Directed evolution: Bioengineered decoy protein may stop cancer from spreading


Researchers Jennifer Cochran and Amato Giaccia from Stanford University have recently made a breakthrough in cancer research. The Bioengineers have developed a synthetic form of the protein Axls that binds to the protein Gas6 in our blood. Cancerous cells have Axls proteins lining the cell membrane awaiting connections with Gas6 proteins. Once the two join together, the cancerous cells break away from the central cancer mass and spread through the body during a process known as Metastasis. However, the new synthetic Axls protein binds to Gas6 in the blood and inhibits Metastasis from ever beginning. This stops the original Axls cells on the cancer from receiving the chemical signals to break away and form new cancerous nodules.

The scientists conducted preliminary testing on lab mice with aggressive forms of ovarian and breast cancer. The Bioengineers found that, “Mice in the breast cancer treatment group had 78 percent fewer metastatic nodules than untreated mice. Mice with ovarian cancer had a 90 percent reduction in metastatic nodules when treated with the engineered decoy protein.” Scientists currently treat cancers with chemotherapy and radiation, however these early studies show that the synthetic protein Axls could prove to be a safe and effective alternative.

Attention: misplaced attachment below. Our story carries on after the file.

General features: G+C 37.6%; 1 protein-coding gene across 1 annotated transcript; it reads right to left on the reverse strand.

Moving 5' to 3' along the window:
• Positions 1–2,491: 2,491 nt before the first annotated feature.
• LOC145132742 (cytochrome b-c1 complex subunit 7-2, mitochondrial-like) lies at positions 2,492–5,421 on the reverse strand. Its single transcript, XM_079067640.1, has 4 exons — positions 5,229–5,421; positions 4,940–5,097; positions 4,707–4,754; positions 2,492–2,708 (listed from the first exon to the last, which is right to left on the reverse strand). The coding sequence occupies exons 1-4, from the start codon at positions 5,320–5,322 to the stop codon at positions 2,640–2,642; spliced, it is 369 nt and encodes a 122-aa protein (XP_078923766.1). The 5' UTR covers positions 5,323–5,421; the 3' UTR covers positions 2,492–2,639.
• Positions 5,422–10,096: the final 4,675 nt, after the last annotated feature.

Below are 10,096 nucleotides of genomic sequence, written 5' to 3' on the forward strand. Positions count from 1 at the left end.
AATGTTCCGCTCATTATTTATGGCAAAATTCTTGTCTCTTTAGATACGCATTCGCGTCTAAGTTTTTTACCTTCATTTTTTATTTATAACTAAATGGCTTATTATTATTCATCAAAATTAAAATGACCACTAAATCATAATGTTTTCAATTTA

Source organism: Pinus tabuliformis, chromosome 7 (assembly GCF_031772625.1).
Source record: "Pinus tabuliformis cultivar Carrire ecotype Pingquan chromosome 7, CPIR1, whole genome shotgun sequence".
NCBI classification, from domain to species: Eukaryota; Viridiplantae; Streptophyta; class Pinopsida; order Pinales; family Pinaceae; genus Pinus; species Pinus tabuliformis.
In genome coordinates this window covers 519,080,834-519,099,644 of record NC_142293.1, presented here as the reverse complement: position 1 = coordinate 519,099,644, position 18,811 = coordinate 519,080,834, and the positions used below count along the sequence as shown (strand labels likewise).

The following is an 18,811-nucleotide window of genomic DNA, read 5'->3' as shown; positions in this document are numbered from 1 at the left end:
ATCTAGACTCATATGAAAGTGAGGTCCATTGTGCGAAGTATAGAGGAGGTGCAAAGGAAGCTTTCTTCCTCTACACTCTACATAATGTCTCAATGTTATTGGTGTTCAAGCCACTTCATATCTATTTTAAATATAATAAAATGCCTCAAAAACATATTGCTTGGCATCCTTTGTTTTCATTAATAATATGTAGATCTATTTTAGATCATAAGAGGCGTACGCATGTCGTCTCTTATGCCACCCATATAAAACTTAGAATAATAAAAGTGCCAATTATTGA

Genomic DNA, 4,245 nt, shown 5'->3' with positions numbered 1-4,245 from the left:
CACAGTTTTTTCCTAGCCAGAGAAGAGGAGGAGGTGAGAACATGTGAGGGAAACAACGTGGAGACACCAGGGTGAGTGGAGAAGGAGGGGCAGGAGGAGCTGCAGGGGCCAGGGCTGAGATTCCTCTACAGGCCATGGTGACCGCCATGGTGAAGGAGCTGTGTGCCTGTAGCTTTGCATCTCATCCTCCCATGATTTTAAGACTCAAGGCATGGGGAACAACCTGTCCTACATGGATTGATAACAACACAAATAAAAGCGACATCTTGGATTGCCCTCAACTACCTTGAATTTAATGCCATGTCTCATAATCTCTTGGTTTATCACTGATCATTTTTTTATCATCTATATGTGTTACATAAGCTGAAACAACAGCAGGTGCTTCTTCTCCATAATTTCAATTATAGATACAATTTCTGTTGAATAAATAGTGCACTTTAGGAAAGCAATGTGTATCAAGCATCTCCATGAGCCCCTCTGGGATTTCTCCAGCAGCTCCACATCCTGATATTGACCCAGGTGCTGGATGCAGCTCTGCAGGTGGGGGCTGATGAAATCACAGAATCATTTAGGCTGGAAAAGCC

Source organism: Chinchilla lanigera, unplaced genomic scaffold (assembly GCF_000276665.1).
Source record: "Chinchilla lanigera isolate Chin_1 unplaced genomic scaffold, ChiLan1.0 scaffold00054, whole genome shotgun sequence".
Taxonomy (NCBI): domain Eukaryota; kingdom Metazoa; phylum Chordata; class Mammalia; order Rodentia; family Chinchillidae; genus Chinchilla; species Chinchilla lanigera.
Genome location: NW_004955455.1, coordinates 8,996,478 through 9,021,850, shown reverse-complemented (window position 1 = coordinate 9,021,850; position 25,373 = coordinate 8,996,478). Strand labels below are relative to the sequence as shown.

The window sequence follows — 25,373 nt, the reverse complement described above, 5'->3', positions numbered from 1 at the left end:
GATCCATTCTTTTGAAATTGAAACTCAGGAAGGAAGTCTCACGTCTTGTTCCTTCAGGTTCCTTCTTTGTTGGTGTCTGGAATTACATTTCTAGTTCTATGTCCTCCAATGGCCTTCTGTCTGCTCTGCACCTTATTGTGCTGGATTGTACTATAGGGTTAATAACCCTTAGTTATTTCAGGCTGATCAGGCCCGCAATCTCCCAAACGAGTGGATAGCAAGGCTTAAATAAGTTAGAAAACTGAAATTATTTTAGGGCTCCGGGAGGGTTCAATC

I believe that this type of Bioengineering, specifically directed evolution, holds the key to discovering cures for many of earth’s deadly diseases. Despite the recent breakthrough researchers have made at Stanford, it will still be years before synthetic Axls is approved for clinical studies and then for use in the medical field.